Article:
Marolt Ski Mountaineering Legacy Shines in Aspen
Skiing Well is the Best Revenge
Every mountain town has its founding families – people whose roots run deep and affect the entire community. In Aspen, Colo., which despite its glitzy, glamourous image is still a very wild and unpretentious place, the Marolt family looms as large as the powdery peaks of the Elk Range above town.
Identical twins Mike and Steve Marolt can trace their family lineage back to a time when mining and ranching – not skiing and second homes – drove Aspen's economy. Mike says, “Steve and I are fourth-generation Aspenites. Our ancestors came to Aspen with many others during the Silver Rush in the late 1800's. After the Silver Rush, they stayed in the Aspen valley and became ranchers and farmers. In the Thirties, my great uncles and aunt began exploring the local backcountry – climbing and skiing the local peaks of the Elk Range.”
That was the beginning of an illustrious skiing dynasty that saw three members of the Marolt family – including Steve and Mike's father, Max – make Olympic ski teams in 1960 (Squaw Valley) and 1964 (Innsbruck).
Father Max had some interesting ideas about off-season training that included making a ski camp in a cirque of 14,000-foot peaks[any missing words here?]. Mike says, “Steve and I never aspired to be world-class ski racers, but we found our passion in ski mountaineering. We started skiing local peaks at age 12, and never stopped.”
But they knew that they would need a solid career if they wanted to stay in Aspen, which was already a bedroom community for the ultra-rich. They pursued accounting careers and have a highly successful storefront practice right in downtown Aspen. Mike humorously notes that “there are a lot of beans to count in Aspen, and so it's worked out well.”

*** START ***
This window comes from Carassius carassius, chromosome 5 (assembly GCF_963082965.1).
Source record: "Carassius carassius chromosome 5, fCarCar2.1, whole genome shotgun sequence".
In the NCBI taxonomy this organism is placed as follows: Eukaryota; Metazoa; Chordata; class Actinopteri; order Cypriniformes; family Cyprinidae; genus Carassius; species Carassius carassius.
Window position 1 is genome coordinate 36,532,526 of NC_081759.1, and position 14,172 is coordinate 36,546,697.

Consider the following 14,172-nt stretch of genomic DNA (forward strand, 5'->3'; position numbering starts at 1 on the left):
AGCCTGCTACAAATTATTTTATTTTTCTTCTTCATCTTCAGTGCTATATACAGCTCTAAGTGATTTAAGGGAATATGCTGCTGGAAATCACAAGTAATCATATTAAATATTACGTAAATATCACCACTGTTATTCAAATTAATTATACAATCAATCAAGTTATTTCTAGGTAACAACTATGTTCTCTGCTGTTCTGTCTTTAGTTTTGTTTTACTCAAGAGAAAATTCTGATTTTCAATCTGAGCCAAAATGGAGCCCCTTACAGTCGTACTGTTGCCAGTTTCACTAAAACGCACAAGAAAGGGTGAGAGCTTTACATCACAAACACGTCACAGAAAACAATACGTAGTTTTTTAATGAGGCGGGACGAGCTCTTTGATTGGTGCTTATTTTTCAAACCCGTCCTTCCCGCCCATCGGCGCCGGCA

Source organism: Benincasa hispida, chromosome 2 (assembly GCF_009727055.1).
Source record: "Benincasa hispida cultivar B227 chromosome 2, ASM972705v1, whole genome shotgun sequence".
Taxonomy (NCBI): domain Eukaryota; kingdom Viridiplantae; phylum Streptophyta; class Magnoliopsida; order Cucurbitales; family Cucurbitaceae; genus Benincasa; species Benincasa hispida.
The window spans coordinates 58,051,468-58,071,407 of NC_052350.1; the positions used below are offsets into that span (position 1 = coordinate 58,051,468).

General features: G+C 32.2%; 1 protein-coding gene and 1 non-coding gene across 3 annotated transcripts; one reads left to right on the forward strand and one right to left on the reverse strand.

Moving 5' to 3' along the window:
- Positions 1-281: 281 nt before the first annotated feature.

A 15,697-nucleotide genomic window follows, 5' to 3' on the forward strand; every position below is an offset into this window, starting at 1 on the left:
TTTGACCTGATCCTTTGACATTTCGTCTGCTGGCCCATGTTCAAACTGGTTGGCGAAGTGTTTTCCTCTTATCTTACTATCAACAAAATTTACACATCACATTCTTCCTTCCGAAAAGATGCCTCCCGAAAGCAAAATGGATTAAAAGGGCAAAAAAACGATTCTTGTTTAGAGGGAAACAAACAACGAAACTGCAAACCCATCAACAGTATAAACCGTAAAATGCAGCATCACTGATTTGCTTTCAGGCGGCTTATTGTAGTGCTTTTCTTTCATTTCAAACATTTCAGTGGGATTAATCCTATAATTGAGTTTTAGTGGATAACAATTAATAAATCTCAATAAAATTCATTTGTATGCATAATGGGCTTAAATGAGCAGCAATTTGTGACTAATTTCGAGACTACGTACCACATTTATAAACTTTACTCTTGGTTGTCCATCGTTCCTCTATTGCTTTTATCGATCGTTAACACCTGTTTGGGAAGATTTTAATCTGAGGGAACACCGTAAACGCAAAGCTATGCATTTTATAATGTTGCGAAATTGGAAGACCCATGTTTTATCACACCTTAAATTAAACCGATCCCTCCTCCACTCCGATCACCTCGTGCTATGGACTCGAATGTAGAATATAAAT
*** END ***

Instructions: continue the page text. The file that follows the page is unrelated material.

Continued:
Like accounting, the Marolts believe that successful ski-mountaineering trips are the result of careful planning and respecting the process. “If you poke your head into any of our tents, it's neat and organized. But even considering that, we often learned the hard way. On one trip, we forgot to throw stoves in the jeep. At the mountain, we were forced to haul the main base-camp stove up. Do that once and you never forget anything.”
Their career spans three decades, skiing and climbing almost 50 of the world's 6,000- to 8,000-metre peaks. Interestingly, there's never been any official “tick list” or grand plan – it's all just unfolded as a natural progression, starting first in Alaska and the Yukon, and then fanning out into the Himalayas and South American Andes.
Mike says, “When we started, we had no idea that we would become the first North Americans to ski off the summit of an 8,000-metre peak. Until we actually did it, the plan was simply to ski from as high as we could, bag the peak and have a good trip.” They do say, quite modestly, that they don't spend money on high-altitude porters or supplemental oxygen. “We just try to do what we can and don't much regard what others might be doing.”
And it's obvious from watching videos of their expeditions that, for the Marolts, “skiing well is the best revenge,” to play off of a saying used by F. Scott Fitzgerald and popularized by George Herbert (15931633), English clergyman and poet. Mike says, “In my opinion, lift-skiing is the best way to build the necessary blend of power and endurance needed for high-altitude skiing or backcountry skiing in general. When you climb those high peaks, it's so draining that when it comes time to ski, if you don't have raw power from skiing and training a ton, combined with the ability to not have to think about your technique, you are subject to totally flaming out, falling and injury.”
Indeed, these guys can ski rings around most lift-skiers, even at 6,000 metres of altitude and carrying 30-kilo packs. Their style is not just survival skiing; it's smooth, elegant technique forged from millions of vertical feet both on the lifts and in the backcountry.
(above) Mike Marolt on the first-ever ski ascent of Sabancya, Peru (19,600 feet).
(below left) Mike Marolt enjoying typical local peak skiing at Elk Range in Aspen, Colo.